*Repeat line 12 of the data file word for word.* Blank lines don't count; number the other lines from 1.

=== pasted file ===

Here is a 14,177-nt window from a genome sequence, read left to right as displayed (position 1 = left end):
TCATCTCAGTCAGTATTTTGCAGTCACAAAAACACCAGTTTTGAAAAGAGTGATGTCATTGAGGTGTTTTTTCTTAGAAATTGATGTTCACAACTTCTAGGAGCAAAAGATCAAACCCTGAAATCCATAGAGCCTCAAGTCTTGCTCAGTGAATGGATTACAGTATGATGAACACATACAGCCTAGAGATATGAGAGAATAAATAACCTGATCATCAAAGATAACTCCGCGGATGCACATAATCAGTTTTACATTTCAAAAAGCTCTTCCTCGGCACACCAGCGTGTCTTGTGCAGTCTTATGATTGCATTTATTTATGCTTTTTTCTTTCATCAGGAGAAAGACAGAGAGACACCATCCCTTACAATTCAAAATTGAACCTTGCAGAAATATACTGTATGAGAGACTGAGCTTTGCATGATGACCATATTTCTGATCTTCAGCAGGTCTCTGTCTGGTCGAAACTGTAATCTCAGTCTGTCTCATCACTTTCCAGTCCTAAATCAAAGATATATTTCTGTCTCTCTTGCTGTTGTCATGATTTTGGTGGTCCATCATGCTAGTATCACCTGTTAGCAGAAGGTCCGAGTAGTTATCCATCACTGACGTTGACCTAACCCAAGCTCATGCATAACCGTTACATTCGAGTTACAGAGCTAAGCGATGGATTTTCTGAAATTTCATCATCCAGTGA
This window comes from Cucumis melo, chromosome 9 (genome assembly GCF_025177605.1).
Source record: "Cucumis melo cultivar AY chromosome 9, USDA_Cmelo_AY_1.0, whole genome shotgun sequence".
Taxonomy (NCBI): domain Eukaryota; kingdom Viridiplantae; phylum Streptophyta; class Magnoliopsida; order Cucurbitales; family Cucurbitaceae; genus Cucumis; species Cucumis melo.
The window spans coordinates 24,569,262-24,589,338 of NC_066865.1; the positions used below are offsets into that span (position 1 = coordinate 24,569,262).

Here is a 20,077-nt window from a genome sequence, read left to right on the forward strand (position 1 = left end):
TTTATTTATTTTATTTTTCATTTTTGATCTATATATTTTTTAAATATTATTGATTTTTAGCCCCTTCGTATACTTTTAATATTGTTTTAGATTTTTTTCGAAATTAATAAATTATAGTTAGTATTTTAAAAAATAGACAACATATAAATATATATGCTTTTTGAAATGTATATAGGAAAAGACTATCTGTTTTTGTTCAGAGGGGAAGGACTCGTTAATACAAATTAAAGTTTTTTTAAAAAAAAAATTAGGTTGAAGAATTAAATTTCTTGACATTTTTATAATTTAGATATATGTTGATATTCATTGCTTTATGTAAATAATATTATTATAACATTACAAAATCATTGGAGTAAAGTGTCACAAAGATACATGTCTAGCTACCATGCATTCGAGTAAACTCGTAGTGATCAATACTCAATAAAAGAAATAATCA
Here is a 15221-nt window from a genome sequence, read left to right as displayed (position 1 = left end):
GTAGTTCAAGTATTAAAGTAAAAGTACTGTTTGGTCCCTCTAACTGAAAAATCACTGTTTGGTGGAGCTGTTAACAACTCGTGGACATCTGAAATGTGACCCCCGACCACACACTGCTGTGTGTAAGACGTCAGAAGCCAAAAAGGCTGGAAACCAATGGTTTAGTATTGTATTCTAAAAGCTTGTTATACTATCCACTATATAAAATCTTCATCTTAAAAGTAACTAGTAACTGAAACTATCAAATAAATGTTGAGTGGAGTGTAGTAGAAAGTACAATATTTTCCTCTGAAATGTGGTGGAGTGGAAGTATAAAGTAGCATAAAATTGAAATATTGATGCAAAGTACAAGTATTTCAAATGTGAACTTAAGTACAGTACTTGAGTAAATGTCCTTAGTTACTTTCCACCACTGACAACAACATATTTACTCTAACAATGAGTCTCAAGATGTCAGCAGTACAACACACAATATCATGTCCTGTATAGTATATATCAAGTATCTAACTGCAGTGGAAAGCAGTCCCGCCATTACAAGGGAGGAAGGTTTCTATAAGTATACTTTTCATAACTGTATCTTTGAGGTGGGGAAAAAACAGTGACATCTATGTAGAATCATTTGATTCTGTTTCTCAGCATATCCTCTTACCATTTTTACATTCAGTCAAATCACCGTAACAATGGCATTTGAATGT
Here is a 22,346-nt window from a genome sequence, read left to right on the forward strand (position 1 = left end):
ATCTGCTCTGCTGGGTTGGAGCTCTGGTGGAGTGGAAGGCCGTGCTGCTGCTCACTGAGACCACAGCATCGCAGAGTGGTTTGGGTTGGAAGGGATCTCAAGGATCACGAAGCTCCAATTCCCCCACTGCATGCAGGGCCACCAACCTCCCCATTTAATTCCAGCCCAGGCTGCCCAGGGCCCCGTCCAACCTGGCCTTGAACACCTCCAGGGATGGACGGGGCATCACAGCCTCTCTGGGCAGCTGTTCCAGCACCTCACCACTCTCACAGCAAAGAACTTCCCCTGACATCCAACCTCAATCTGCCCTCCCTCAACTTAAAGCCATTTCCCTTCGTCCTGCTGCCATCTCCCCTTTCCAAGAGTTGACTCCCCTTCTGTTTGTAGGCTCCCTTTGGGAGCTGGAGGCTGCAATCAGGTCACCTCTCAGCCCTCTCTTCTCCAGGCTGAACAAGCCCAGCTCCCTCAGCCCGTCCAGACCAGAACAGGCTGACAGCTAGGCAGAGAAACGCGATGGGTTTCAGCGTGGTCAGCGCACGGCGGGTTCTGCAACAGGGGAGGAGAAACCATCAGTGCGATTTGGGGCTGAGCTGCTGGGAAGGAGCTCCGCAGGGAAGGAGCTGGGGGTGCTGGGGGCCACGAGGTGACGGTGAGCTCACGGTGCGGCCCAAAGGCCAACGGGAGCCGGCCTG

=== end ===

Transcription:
ATCTGCTCTGCTGGGTTGGAGCTCTGGTGGAGTGGAAGGCCGTGCTGCTGCTCACTGAGACCACAGCATCGCAGAGTGGTTTGGGTTGGAAGGGATCTCAAGGATCACGAAGCTCCAATTCCCCCACTGCATGCAGGGCCACCAACCTCCCCATTTAATTCCAGCCCAGGCTGCCCAGGGCCCCGTCCAACCTGGCCTTGAACACCTCCAGGGATGGACGGGGCATCACAGCCTCTCTGGGCAGCTGTTCCAGCACCTCACCACTCTCACAGCAAAGAACTTCCCCTGACATCCAACCTCAATCTGCCCTCCCTCAACTTAAAGCCATTTCCCTTCGTCCTGCTGCCATCTCCCCTTTCCAAGAGTTGACTCCCCTTCTGTTTGTAGGCTCCCTTTGGGAGCTGGAGGCTGCAATCAGGTCACCTCTCAGCCCTCTCTTCTCCAGGCTGAACAAGCCCAGCTCCCTCAGCCCGTCCAGACCAGAACAGGCTGACAGCTAGGCAGAGAAACGCGATGGGTTTCAGCGTGGTCAGCGCACGGCGGGTTCTGCAACAGGGGAGGAGAAACCATCAGTGCGATTTGGGGCTGAGCTGCTGGGAAGGAGCTCCGCAGGGAAGGAGCTGGGGGTGCTGGGGGCCACGAGGTGACGGTGAGCTCACGGTGCGGCCCAAAGGCCAACGGGAGCCGGCCTG